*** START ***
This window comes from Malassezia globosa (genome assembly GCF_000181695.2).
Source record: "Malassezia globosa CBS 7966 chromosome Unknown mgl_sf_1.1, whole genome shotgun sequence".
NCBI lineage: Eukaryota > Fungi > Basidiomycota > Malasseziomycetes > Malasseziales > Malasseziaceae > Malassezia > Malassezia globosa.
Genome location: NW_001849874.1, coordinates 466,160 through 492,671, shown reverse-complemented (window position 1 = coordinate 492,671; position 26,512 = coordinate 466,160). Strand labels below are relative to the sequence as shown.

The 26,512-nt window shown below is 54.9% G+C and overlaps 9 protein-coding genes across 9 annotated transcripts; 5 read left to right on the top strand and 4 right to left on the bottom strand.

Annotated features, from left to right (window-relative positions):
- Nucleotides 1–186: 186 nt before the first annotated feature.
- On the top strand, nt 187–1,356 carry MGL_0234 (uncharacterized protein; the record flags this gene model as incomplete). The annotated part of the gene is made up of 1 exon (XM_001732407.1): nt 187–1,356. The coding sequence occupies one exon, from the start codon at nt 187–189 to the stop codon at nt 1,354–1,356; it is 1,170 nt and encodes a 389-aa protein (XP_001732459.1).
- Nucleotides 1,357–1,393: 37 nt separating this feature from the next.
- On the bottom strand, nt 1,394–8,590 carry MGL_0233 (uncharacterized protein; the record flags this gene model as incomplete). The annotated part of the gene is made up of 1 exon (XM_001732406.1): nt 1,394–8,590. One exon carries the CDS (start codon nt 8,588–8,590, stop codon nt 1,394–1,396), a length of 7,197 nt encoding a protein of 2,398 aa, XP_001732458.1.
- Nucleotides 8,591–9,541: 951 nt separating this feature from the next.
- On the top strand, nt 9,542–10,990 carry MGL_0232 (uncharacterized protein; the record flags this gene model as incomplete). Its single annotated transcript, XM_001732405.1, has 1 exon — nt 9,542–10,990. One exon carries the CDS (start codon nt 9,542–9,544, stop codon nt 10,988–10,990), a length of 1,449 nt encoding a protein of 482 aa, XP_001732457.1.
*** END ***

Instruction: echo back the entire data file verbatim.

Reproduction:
This window comes from Malassezia globosa (genome assembly GCF_000181695.2).
Source record: "Malassezia globosa CBS 7966 chromosome Unknown mgl_sf_1.1, whole genome shotgun sequence".
NCBI lineage: Eukaryota > Fungi > Basidiomycota > Malasseziomycetes > Malasseziales > Malasseziaceae > Malassezia > Malassezia globosa.
Genome location: NW_001849874.1, coordinates 466,160 through 492,671, shown reverse-complemented (window position 1 = coordinate 492,671; position 26,512 = coordinate 466,160). Strand labels below are relative to the sequence as shown.

The 26,512-nt window shown below is 54.9% G+C and overlaps 9 protein-coding genes across 9 annotated transcripts; 5 read left to right on the top strand and 4 right to left on the bottom strand.

Annotated features, from left to right (window-relative positions):
- Nucleotides 1–186: 186 nt before the first annotated feature.
- On the top strand, nt 187–1,356 carry MGL_0234 (uncharacterized protein; the record flags this gene model as incomplete). The annotated part of the gene is made up of 1 exon (XM_001732407.1): nt 187–1,356. The coding sequence occupies one exon, from the start codon at nt 187–189 to the stop codon at nt 1,354–1,356; it is 1,170 nt and encodes a 389-aa protein (XP_001732459.1).
- Nucleotides 1,357–1,393: 37 nt separating this feature from the next.
- On the bottom strand, nt 1,394–8,590 carry MGL_0233 (uncharacterized protein; the record flags this gene model as incomplete). The annotated part of the gene is made up of 1 exon (XM_001732406.1): nt 1,394–8,590. One exon carries the CDS (start codon nt 8,588–8,590, stop codon nt 1,394–1,396), a length of 7,197 nt encoding a protein of 2,398 aa, XP_001732458.1.
- Nucleotides 8,591–9,541: 951 nt separating this feature from the next.
- On the top strand, nt 9,542–10,990 carry MGL_0232 (uncharacterized protein; the record flags this gene model as incomplete). Its single annotated transcript, XM_001732405.1, has 1 exon — nt 9,542–10,990. One exon carries the CDS (start codon nt 9,542–9,544, stop codon nt 10,988–10,990), a length of 1,449 nt encoding a protein of 482 aa, XP_001732457.1.